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Elon Musk apologizes for antisemitic tweet then launches foul-mouthed tirade against X advertisers

Musk says an advertising boycott in the wake of his bigoted tweets will probably kill the X platform but if that happens, it won’t be his fault

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Elon Musk, who owns X, Tesla and SpaceX, speaks at the Vivatech fair on June 16, 2023, in Paris.

Elon Musk, who owns X, Tesla and SpaceX, speaks at the Vivatech fair on June 16, 2023, in Paris. Musk said Wednesday, Nov. 29, that advertisers who have halted spending on his social media platform X, formerly Teitter, in response to antisemitic and other hateful material are engaging in “blackmail” and, using a profanity, essentially told them to go away.

Michel Euler, Associated Press

Elon Musk has been silent in the face of widespread criticism since agreeing to false and antisemitic claims made in a posting on X, formerly Twitter, earlier this month. But he broke that quiescence in epic fashion on Wednesday, apologizing repeatedly for his support of the bigoted post but then launching into a profanity-laden tirade against advertisers who have canceled or paused activity on the platform in the wake of the incident.

On stage at The New York Times-hosted DealBook Summit in New York on Wednesday, Musk responded to a question from New York Times financial writer Andrew Ross Sorkin who asked if Musk’s recent trip to Israel was an “apology tour” after agreeing with an X user who referenced the “Great Replacement” conspiracy theory and falsely claimed Jewish people were fomenting hatred against white people.

Instead of addressing Sorkin’s question about the Israel trip, Musk instead went directly at X advertisers who suspended business after the antisemitic incident, saying “I hope they stop” advertising and “Don’t advertise.”

“If somebody is going to try to blackmail me with advertising, blackmail me with money,” Musk said, then used a profanity to essentially tell them to go away.

He also included a “Hey, Bob. If you’re in the audience” comment in an apparent reference to Disney CEO Bob Iger who was a speaker at the event earlier in the day. Disney was among advertisers who suspended ads after Musk’s controversial X posting.

Musk also predicted that the advertising boycotts, which have include a slew of major companies in addition to Disney including Apple, IBM, Warner Brothers and others, would lead to the demise of X, which Musk acquired in a $44 billion deal last year.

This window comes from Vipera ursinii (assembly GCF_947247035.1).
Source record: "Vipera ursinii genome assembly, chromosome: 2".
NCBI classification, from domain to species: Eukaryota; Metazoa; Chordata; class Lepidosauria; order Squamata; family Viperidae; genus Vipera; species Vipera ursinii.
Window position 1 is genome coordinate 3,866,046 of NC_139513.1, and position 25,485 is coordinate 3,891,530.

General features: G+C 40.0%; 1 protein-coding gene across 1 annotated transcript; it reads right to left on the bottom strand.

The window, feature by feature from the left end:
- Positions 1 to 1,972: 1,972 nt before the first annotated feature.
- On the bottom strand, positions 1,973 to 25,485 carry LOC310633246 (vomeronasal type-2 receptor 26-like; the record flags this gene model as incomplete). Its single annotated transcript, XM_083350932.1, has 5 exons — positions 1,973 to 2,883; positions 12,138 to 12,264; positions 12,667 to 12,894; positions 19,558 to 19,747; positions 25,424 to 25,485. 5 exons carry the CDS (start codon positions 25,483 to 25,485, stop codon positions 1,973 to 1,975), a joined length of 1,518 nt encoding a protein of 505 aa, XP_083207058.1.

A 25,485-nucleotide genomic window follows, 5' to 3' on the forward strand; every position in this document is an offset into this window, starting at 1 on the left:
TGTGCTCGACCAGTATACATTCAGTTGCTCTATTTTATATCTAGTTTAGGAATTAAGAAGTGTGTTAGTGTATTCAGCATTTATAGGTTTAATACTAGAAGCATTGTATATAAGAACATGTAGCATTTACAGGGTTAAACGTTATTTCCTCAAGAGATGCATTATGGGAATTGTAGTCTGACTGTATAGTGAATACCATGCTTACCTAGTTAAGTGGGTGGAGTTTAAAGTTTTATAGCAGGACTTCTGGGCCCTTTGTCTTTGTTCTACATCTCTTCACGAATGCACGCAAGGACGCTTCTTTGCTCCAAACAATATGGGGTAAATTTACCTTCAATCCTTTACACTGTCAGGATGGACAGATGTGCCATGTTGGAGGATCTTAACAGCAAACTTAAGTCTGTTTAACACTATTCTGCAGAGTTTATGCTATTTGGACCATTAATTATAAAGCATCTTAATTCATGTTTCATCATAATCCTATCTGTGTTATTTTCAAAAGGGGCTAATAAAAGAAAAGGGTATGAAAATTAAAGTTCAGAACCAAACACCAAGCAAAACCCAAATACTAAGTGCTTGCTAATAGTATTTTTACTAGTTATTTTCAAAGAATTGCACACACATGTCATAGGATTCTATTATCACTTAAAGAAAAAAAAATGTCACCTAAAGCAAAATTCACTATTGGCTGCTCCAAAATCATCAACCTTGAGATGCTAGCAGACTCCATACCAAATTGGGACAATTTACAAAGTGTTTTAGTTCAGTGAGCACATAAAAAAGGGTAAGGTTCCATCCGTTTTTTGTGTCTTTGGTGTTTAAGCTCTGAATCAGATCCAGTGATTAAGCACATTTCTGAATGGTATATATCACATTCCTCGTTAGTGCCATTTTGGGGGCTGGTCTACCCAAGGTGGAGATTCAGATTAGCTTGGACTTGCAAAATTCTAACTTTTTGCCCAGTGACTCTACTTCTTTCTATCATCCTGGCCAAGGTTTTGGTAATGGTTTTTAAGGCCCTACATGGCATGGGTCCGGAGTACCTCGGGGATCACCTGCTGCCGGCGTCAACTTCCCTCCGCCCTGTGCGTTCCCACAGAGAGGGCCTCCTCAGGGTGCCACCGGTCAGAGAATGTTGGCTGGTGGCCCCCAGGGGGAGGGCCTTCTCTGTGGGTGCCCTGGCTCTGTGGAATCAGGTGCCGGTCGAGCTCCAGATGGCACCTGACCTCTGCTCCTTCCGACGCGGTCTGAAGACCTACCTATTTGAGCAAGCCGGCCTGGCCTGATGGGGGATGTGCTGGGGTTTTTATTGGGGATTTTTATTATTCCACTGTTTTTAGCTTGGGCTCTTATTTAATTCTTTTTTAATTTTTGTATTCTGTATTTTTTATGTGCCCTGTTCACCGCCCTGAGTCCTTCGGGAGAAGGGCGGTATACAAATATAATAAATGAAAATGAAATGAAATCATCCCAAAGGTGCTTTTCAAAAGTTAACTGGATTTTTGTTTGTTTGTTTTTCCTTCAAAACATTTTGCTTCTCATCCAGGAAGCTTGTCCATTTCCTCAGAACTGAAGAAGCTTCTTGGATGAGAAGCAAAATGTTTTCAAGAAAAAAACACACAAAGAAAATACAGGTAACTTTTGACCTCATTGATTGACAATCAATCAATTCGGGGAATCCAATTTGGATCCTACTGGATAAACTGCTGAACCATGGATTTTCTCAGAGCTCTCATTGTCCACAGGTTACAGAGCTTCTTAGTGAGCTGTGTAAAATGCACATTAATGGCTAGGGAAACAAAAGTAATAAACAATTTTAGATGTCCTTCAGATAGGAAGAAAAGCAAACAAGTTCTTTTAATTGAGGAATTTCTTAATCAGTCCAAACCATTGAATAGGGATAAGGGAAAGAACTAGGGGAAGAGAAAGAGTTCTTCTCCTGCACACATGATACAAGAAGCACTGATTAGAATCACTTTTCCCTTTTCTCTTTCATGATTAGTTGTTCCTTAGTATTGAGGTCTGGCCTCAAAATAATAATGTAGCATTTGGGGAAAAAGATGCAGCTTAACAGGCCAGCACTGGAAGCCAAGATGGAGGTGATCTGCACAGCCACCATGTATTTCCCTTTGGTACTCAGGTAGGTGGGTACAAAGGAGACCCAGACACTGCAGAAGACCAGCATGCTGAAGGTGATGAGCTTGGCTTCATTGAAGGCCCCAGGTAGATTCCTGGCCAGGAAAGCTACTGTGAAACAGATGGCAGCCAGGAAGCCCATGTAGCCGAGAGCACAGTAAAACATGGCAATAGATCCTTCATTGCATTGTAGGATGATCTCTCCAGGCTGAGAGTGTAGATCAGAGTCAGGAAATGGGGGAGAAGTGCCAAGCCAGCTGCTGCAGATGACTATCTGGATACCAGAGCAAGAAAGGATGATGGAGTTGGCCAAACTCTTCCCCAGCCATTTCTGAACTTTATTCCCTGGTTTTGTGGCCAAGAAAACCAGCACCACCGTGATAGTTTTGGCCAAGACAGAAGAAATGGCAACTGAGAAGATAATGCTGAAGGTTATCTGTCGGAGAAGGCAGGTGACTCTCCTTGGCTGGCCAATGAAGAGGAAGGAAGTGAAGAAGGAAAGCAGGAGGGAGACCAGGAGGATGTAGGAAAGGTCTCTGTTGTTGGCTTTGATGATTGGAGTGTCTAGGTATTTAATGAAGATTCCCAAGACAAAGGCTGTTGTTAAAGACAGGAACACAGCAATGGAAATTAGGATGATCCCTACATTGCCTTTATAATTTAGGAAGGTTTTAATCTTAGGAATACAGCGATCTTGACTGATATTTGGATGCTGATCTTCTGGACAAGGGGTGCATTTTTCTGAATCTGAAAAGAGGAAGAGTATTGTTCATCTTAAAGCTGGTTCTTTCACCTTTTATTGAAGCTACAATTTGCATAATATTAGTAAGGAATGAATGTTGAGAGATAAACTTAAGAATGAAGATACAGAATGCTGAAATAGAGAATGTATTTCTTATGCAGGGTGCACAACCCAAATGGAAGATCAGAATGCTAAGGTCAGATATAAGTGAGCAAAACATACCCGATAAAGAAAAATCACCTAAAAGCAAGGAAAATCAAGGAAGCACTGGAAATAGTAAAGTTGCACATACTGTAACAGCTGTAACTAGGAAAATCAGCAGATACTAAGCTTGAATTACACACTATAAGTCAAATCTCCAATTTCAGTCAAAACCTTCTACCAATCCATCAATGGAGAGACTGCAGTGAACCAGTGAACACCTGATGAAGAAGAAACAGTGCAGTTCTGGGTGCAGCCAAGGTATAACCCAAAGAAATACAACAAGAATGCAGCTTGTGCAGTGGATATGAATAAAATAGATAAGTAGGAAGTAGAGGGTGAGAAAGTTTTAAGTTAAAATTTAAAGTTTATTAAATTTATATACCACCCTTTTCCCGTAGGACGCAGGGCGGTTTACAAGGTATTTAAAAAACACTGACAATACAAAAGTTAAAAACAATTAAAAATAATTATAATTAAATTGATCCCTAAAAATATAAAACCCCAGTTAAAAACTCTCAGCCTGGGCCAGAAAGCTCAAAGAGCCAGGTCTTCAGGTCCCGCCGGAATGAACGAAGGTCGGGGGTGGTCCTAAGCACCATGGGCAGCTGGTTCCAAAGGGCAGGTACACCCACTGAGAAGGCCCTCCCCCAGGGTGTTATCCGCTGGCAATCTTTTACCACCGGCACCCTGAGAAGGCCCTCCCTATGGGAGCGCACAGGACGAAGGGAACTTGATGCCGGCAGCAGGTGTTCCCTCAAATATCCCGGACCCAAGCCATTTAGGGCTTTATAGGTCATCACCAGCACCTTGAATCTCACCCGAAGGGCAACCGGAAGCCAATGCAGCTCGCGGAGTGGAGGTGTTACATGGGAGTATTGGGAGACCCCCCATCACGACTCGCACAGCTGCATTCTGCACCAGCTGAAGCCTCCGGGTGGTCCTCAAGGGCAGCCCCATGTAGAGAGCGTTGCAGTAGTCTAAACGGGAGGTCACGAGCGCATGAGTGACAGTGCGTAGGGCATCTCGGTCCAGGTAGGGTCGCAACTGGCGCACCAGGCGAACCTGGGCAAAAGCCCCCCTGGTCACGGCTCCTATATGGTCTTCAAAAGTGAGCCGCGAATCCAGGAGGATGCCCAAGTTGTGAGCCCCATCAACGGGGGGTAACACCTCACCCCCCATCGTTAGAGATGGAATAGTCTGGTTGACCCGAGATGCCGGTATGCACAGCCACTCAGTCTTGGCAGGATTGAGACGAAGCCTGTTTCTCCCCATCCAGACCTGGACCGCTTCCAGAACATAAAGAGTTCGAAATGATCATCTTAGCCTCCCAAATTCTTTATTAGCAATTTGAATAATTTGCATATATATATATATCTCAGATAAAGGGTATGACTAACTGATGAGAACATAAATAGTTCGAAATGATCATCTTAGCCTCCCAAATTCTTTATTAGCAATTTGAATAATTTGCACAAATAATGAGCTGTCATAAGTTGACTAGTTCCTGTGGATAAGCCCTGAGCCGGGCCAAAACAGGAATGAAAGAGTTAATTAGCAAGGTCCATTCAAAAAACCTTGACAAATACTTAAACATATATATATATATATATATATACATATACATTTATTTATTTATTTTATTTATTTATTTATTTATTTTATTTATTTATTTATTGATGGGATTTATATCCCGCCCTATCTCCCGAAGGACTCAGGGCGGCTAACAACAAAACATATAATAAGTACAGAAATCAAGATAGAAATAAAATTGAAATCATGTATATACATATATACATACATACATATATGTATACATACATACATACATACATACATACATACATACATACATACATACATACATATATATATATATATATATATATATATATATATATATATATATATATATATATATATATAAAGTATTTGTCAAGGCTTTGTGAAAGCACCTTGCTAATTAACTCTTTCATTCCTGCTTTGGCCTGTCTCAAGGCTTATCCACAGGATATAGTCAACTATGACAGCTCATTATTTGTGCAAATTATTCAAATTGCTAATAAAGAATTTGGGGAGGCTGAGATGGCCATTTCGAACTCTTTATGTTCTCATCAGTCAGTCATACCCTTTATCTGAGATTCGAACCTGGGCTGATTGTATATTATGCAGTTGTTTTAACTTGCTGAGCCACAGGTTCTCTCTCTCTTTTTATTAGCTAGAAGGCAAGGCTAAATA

“What this advertising boycott is gonna do is it’s gonna kill the company,” Musk said. “And the whole world will know that those advertisers killed the company. And we’ll document it in great detail.”

Sorkin rebutted Musk’s comment, pointing out that X advertisers will likely argue that Musk himself killed the company by saying things that were inappropriate on the platform and that’s what led to the advertising boycott.

“Let’s see how Earth responds to that,” Musk said. “We’ll both make our cases and see what the outcome is.”

On Nov. 15, Musk responded to an X posting claiming Jewish communities “have been pushing the exact kind of dialectical hatred against whites that they claim to want people to stop using against them.”

Musk’s tweet in response to the posting was, “You have said the actual truth.”

At the Wednesday New York Times event, Musk said the tweet was the worst, among tens of thousands, he’d ever posted.

“I mean, look, I’m sorry for that … post,” Musk said, per CNN. “It was foolish of me. Of the 30,000 it might be literally the worst and dumbest post I’ve ever done. And I’ve tried my best to clarify six ways from Sunday, but you know at least I think it’ll be obvious that in fact far from being antisemitic, I’m in fact philosemitic.”

While Musk dodged Sorkin’s initial question about the nature of Musk’s recent trip to Israel, the tech billionaire later said that “it wasn’t an apology tour.” While in Israel, Musk reportedly visited with family members of Israeli hostages being held by Hamas and also had meetings with Israeli Prime Minister Benjamin Netanyahu and President Isaac Herzog.

In September, Musk claimed reports about rising levels of hate speech on the X social media platform were false, including tracking and analysis by the Anti-Defamation League, and threatened to sue the group that battles intolerance and antisemitism in a series of tweets.

Musk claimed the civil rights watchdog group had been “trying to kill this platform by falsely accusing it & me of being anti-Semitic” since the Tesla and SpaceX CEO acquired the platform last October. Musk also alleged that X’s precipitous decline in advertising revenue has been “primarily due to pressure on advertisers by @ADL” and said the claim is based on “what advertisers tell us.”

The hashtag campaign #BanTheADL was trending on X around the time of Musk’s threat to sue the organization and the ADL accused Musk of “lifting” the effort through liking and engaging with tweets carrying the hashtag.

“ADL is unsurprised yet undeterred that antisemites, white supremacists, conspiracy theorists and other trolls have launched a coordinated attack on our organization. This type of thing is nothing new,” an Anti-Defamation League spokesperson said in September.